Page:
Another role, for those companies unwilling or unable to add another tier of management, is the role of ‘QA Buddy’. I firmly believe that the best way to learn the processes of a QA department is on the job training and benchmarking, basically get stuck in and be partnered with an experienced QA tester, one already familiar with the product and company. Why shouldn’t a department have an expert in training new testers? By giving someone the responsibility of training new members of the team you are basically telling them ‘You’re a good tester and we want these new guys to mimic you’, there is no better praise. Testers are giving the respect and responsibility to train those new to the role, allowed to add depth and experience to their CV, and QA teams are improved by new starts getting expert knowledge and advice from the word go.

Split Roles:

I’ve said it already, but once more, not all those who enter QA plan to stay there. As such managers need to balance the career ambitions of these testers with their productivity within a QA environment.  Following on from the earlier theme, a good way to do this is to get them talking and interacting with the department and professionals they want to work with.

The QA team are able to see a product come together, watching game play elements collide with audio and character animations, as such a good tester should be able to step back and see the completed product, able to gauge if something will fit into the game or if it will look out of place.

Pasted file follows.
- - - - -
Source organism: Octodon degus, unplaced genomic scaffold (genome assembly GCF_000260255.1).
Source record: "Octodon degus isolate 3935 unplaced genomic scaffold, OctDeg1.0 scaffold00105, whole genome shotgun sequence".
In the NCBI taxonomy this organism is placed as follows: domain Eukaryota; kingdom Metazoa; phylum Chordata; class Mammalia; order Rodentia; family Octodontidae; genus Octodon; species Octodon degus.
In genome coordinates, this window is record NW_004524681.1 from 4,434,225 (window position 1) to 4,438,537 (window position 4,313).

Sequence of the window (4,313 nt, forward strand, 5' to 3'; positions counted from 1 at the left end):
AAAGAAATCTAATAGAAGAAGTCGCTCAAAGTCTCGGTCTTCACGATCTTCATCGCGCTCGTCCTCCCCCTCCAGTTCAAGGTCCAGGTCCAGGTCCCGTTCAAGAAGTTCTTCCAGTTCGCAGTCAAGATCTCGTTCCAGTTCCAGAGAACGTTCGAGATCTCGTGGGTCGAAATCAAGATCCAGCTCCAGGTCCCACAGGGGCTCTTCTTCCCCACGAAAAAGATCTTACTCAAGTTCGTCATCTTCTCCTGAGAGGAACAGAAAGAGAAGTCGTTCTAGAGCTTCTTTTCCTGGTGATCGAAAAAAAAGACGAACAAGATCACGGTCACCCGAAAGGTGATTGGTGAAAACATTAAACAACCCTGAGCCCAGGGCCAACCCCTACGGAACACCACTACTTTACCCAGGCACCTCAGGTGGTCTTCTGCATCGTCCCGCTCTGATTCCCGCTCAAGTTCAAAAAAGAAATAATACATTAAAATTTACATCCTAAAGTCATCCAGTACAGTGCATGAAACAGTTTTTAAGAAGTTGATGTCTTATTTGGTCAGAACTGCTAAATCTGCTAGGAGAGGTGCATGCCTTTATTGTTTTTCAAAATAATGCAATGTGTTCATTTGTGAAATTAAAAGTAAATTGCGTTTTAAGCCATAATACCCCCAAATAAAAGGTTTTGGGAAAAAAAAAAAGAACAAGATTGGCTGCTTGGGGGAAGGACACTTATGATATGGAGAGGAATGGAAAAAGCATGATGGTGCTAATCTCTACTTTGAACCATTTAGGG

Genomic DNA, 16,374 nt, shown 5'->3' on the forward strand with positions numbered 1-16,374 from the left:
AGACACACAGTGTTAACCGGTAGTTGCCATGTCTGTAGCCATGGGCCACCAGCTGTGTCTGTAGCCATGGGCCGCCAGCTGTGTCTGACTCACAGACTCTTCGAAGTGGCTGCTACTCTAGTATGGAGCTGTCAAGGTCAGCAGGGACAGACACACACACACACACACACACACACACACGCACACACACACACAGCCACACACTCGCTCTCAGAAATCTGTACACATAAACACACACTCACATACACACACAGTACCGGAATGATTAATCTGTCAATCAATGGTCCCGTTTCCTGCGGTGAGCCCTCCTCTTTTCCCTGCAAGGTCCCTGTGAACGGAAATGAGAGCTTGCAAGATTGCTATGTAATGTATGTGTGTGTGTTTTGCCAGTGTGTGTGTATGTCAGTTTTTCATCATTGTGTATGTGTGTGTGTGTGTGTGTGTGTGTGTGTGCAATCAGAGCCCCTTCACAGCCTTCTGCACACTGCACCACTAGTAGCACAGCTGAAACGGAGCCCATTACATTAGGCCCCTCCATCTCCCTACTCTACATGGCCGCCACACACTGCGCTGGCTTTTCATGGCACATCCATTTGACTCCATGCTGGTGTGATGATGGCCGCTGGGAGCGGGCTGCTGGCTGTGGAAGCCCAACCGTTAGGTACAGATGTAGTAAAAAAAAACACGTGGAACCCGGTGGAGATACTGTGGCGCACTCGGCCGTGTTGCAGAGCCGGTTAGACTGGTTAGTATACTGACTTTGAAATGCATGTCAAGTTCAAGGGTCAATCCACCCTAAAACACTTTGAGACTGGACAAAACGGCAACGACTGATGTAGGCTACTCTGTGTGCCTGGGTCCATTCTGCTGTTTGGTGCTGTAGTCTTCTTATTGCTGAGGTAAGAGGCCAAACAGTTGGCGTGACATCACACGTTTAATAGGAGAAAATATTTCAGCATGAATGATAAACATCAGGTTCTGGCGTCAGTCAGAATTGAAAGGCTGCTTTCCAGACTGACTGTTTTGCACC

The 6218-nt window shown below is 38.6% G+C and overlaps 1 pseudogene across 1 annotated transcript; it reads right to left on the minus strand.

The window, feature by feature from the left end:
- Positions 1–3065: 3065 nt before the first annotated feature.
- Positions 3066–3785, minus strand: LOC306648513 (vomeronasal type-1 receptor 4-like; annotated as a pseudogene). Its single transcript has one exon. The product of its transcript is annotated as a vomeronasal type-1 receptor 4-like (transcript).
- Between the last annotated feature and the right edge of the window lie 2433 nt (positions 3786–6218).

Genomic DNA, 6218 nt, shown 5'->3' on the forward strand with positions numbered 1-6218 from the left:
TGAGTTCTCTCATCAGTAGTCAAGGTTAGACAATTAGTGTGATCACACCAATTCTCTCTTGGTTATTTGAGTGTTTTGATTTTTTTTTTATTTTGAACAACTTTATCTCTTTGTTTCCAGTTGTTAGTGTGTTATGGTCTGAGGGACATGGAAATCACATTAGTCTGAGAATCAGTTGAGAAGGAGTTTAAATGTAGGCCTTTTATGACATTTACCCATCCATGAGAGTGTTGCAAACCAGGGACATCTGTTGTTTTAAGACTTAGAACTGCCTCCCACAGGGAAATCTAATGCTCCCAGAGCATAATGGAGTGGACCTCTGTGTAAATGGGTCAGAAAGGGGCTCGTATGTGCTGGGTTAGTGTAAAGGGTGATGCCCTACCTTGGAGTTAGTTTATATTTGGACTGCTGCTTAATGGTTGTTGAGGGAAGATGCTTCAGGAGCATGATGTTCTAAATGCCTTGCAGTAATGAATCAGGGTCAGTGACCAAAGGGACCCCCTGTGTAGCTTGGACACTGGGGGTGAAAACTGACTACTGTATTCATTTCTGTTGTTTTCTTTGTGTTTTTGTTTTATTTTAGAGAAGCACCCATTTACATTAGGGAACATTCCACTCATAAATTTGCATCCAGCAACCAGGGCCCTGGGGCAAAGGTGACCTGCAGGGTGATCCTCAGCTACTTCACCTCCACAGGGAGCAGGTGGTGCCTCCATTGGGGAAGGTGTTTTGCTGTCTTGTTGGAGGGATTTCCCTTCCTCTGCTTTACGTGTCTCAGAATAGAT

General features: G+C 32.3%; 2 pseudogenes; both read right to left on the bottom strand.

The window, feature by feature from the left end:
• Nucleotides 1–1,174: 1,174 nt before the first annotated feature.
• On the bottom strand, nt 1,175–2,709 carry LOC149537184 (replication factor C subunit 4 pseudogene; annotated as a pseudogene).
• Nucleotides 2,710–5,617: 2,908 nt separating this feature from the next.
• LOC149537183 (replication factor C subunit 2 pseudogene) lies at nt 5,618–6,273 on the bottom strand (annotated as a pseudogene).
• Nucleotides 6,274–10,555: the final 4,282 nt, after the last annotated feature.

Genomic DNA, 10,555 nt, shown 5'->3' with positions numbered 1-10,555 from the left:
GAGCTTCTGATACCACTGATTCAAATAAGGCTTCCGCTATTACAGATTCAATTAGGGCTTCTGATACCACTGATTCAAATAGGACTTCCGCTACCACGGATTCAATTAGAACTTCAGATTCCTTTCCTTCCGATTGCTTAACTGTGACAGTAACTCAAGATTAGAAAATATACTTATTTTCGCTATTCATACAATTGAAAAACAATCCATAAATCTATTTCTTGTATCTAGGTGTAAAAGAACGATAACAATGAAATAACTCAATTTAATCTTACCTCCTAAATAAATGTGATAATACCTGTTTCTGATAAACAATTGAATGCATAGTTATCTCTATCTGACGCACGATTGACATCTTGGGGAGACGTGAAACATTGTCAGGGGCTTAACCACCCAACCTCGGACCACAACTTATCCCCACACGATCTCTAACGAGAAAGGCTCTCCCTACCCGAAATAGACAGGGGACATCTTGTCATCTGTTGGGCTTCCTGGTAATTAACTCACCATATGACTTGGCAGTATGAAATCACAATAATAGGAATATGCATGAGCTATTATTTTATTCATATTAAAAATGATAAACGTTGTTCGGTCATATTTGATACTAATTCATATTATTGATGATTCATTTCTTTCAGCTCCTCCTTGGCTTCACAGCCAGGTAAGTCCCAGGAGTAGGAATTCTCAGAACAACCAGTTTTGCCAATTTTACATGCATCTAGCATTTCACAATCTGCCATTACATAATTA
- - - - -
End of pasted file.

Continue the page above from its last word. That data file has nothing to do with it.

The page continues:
As such, if deadlines permit, QA testers could be placed into other departments on a sort of ‘work experience’ role. Allowing them to interact with the department they are aiming to work in, and also giving both the tester and department valuable insight into what the other does.

While allowing testers to have Split Roles has its advantages, there are disadvantages the QA Lead/Manager must manage as well. Testers may become disillusioned with their time in QA after working in their desired department, as such their attitude, work ethic and results may be impacted.

Conclusion:

It is often the case within QA that there will be numerous talented and hard working individuals who deserve recognition of some sorts, but only one potential job opening. When this occurs it is important to look at other methods of rewarding those going above and beyond.  Ensuring the hard working testers are appropriately recognised will ensure their positive influence within the department continues, furthermore, this may rub off on the rest of the team, increasing the department productivity levels.